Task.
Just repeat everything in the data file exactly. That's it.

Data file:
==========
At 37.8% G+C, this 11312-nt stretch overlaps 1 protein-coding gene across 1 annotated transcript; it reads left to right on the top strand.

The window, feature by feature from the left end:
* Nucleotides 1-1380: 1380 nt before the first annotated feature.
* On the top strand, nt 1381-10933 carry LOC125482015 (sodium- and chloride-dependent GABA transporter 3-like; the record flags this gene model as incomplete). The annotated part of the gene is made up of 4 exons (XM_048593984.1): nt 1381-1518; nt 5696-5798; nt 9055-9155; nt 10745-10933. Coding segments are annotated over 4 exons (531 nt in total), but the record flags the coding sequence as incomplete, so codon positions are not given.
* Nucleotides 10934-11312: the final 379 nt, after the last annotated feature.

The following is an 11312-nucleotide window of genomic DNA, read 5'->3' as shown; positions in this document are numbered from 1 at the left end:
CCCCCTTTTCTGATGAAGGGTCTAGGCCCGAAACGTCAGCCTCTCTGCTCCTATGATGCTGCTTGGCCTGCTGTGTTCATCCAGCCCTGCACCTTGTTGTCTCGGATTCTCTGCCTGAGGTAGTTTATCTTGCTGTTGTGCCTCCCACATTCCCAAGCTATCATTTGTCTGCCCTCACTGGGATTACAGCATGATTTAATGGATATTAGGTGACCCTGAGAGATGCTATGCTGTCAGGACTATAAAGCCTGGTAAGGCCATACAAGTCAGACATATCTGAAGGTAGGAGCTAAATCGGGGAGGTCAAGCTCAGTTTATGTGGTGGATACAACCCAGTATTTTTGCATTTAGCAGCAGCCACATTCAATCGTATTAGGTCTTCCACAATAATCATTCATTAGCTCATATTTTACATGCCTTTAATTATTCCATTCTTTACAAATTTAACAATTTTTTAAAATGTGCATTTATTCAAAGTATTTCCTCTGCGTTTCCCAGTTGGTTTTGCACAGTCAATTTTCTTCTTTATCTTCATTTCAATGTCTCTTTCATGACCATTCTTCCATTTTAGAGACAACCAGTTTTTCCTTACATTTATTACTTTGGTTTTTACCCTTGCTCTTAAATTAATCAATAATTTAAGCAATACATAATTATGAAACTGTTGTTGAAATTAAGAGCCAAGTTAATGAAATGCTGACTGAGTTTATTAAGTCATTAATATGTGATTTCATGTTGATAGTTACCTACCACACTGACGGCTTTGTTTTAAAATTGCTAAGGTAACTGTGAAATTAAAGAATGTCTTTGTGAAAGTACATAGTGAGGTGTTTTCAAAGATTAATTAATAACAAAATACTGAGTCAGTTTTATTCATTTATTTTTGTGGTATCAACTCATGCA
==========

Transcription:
At 37.8% G+C, this 11312-nt stretch overlaps 1 protein-coding gene across 1 annotated transcript; it reads left to right on the top strand.

The window, feature by feature from the left end:
* Nucleotides 1-1380: 1380 nt before the first annotated feature.
* On the top strand, nt 1381-10933 carry LOC125482015 (sodium- and chloride-dependent GABA transporter 3-like; the record flags this gene model as incomplete). The annotated part of the gene is made up of 4 exons (XM_048593984.1): nt 1381-1518; nt 5696-5798; nt 9055-9155; nt 10745-10933. Coding segments are annotated over 4 exons (531 nt in total), but the record flags the coding sequence as incomplete, so codon positions are not given.
* Nucleotides 10934-11312: the final 379 nt, after the last annotated feature.

The following is an 11312-nucleotide window of genomic DNA, read 5'->3' as shown; positions in this document are numbered from 1 at the left end:
CCCCCTTTTCTGATGAAGGGTCTAGGCCCGAAACGTCAGCCTCTCTGCTCCTATGATGCTGCTTGGCCTGCTGTGTTCATCCAGCCCTGCACCTTGTTGTCTCGGATTCTCTGCCTGAGGTAGTTTATCTTGCTGTTGTGCCTCCCACATTCCCAAGCTATCATTTGTCTGCCCTCACTGGGATTACAGCATGATTTAATGGATATTAGGTGACCCTGAGAGATGCTATGCTGTCAGGACTATAAAGCCTGGTAAGGCCATACAAGTCAGACATATCTGAAGGTAGGAGCTAAATCGGGGAGGTCAAGCTCAGTTTATGTGGTGGATACAACCCAGTATTTTTGCATTTAGCAGCAGCCACATTCAATCGTATTAGGTCTTCCACAATAATCATTCATTAGCTCATATTTTACATGCCTTTAATTATTCCATTCTTTACAAATTTAACAATTTTTTAAAATGTGCATTTATTCAAAGTATTTCCTCTGCGTTTCCCAGTTGGTTTTGCACAGTCAATTTTCTTCTTTATCTTCATTTCAATGTCTCTTTCATGACCATTCTTCCATTTTAGAGACAACCAGTTTTTCCTTACATTTATTACTTTGGTTTTTACCCTTGCTCTTAAATTAATCAATAATTTAAGCAATACATAATTATGAAACTGTTGTTGAAATTAAGAGCCAAGTTAATGAAATGCTGACTGAGTTTATTAAGTCATTAATATGTGATTTCATGTTGATAGTTACCTACCACACTGACGGCTTTGTTTTAAAATTGCTAAGGTAACTGTGAAATTAAAGAATGTCTTTGTGAAAGTACATAGTGAGGTGTTTTCAAAGATTAATTAATAACAAAATACTGAGTCAGTTTTATTCATTTATTTTTGTGGTATCAACTCATGCA